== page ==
Obviously, from a geeky Hofstadter reading point of view one might argue that unless the PA1911 couldn't be used to modify itself, everything would become moot since essentially one has to only wait a couple of years and then one can amend it and do whatever one likes. But is there any precedent for taking this sort of axiomatic game theory attitude to the UK constitution?
The reporting has seemed disappointingly poor even beyond my low expectations. Obviously one expects that the mainstream media will report technological issues poorly and that there will be plenty of reports by people who don't understand the difference between increase in prices, increase in rate of change of prices etc. etc. However, I would have naively thought that law and politics would be close enough to the core area that the journos understand for some sort of rational reporting. Naive I know, but hey...
On the other hand, I do recall that when the House of Unelected Reactionary Bastards began to block legislation - strangely this began to happen after 1997 - lots of reports seemed to suggest that their writers didn't know about the Parliament act, and t__m__i got to enjoy my shouting 'but what about the Parliament Act you ignorant bozos?' at the TV on a regular basis.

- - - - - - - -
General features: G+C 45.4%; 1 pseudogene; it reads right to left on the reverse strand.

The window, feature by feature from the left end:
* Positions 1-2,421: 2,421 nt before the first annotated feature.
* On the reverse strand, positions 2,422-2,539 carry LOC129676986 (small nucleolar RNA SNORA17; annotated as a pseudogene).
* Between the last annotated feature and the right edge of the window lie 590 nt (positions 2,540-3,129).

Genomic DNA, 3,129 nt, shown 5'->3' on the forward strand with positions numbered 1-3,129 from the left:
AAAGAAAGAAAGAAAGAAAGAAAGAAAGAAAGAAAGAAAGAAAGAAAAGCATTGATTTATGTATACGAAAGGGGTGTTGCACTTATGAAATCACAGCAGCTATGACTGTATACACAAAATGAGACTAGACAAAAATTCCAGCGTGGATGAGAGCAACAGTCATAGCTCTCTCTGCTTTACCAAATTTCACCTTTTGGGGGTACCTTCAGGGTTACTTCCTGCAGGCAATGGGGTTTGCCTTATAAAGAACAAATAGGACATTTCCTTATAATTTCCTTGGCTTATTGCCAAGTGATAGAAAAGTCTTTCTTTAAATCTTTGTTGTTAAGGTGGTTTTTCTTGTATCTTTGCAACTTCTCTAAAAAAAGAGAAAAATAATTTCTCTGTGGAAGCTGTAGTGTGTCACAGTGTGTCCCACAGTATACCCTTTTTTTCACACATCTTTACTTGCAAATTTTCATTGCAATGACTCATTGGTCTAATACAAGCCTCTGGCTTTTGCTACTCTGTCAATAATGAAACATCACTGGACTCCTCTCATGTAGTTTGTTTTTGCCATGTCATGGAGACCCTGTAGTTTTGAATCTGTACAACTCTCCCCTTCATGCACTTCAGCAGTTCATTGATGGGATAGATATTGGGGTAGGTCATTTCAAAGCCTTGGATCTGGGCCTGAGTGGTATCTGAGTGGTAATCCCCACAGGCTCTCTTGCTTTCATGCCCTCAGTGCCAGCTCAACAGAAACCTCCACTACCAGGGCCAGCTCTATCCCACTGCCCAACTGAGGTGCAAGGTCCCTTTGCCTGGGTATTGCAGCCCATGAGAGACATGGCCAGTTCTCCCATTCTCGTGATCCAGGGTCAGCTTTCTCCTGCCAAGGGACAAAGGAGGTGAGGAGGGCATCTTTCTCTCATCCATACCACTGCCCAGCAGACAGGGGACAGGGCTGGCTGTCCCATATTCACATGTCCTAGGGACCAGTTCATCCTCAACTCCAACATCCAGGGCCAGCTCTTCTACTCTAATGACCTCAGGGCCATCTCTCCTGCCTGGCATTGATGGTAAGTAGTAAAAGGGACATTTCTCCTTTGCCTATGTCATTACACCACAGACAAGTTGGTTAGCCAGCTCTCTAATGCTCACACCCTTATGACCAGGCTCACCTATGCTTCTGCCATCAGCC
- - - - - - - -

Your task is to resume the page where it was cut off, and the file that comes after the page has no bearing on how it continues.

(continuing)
Presumably, if it is declared invalid, some alternative bunch of reactionaries will get to claim that the Sexual Offences Amendment Act 2000, lowering the gay age of consent to 16 is also invalid and we will live in a happy land where foxes can be torn apart but 17 year old men can't shag each other.
... and then, since the Parliament Act was used to change the electoral system for the European Elections from first past the post to PR in the 1999 and 2005 elections, the election will be invalid and have to be rerun under first past the post.
First past the post elections, different ages of consent for gay and hetero sex and dismembered foxes, a land fit for Daily Mail readers.
Hours of fun...